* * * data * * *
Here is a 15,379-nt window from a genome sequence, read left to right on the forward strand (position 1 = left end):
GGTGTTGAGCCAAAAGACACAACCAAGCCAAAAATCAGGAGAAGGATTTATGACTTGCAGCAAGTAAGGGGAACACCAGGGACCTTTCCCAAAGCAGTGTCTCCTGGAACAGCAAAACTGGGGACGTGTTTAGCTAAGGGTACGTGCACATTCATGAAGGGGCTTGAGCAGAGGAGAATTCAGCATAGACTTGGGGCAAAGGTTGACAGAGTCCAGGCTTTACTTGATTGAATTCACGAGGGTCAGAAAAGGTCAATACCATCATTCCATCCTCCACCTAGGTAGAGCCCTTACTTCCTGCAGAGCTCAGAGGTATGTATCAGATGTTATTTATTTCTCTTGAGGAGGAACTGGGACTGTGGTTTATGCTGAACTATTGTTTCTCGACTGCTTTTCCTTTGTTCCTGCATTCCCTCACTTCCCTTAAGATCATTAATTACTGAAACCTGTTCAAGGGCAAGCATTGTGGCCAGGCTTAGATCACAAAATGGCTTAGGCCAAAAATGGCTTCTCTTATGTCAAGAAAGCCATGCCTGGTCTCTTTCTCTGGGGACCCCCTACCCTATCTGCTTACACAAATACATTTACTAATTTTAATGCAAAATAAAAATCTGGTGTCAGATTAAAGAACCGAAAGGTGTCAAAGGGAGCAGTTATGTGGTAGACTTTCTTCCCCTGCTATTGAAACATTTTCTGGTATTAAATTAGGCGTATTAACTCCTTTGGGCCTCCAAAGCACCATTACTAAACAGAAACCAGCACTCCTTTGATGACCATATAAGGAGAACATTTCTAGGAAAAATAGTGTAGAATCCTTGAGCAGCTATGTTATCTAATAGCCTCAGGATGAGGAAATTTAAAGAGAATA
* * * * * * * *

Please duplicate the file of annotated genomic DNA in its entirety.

Here is a 15,379-nt window from a genome sequence, read left to right on the forward strand (position 1 = left end):
GGTGTTGAGCCAAAAGACACAACCAAGCCAAAAATCAGGAGAAGGATTTATGACTTGCAGCAAGTAAGGGGAACACCAGGGACCTTTCCCAAAGCAGTGTCTCCTGGAACAGCAAAACTGGGGACGTGTTTAGCTAAGGGTACGTGCACATTCATGAAGGGGCTTGAGCAGAGGAGAATTCAGCATAGACTTGGGGCAAAGGTTGACAGAGTCCAGGCTTTACTTGATTGAATTCACGAGGGTCAGAAAAGGTCAATACCATCATTCCATCCTCCACCTAGGTAGAGCCCTTACTTCCTGCAGAGCTCAGAGGTATGTATCAGATGTTATTTATTTCTCTTGAGGAGGAACTGGGACTGTGGTTTATGCTGAACTATTGTTTCTCGACTGCTTTTCCTTTGTTCCTGCATTCCCTCACTTCCCTTAAGATCATTAATTACTGAAACCTGTTCAAGGGCAAGCATTGTGGCCAGGCTTAGATCACAAAATGGCTTAGGCCAAAAATGGCTTCTCTTATGTCAAGAAAGCCATGCCTGGTCTCTTTCTCTGGGGACCCCCTACCCTATCTGCTTACACAAATACATTTACTAATTTTAATGCAAAATAAAAATCTGGTGTCAGATTAAAGAACCGAAAGGTGTCAAAGGGAGCAGTTATGTGGTAGACTTTCTTCCCCTGCTATTGAAACATTTTCTGGTATTAAATTAGGCGTATTAACTCCTTTGGGCCTCCAAAGCACCATTACTAAACAGAAACCAGCACTCCTTTGATGACCATATAAGGAGAACATTTCTAGGAAAAATAGTGTAGAATCCTTGAGCAGCTATGTTATCTAATAGCCTCAGGATGAGGAAATTTAAAGAGAATA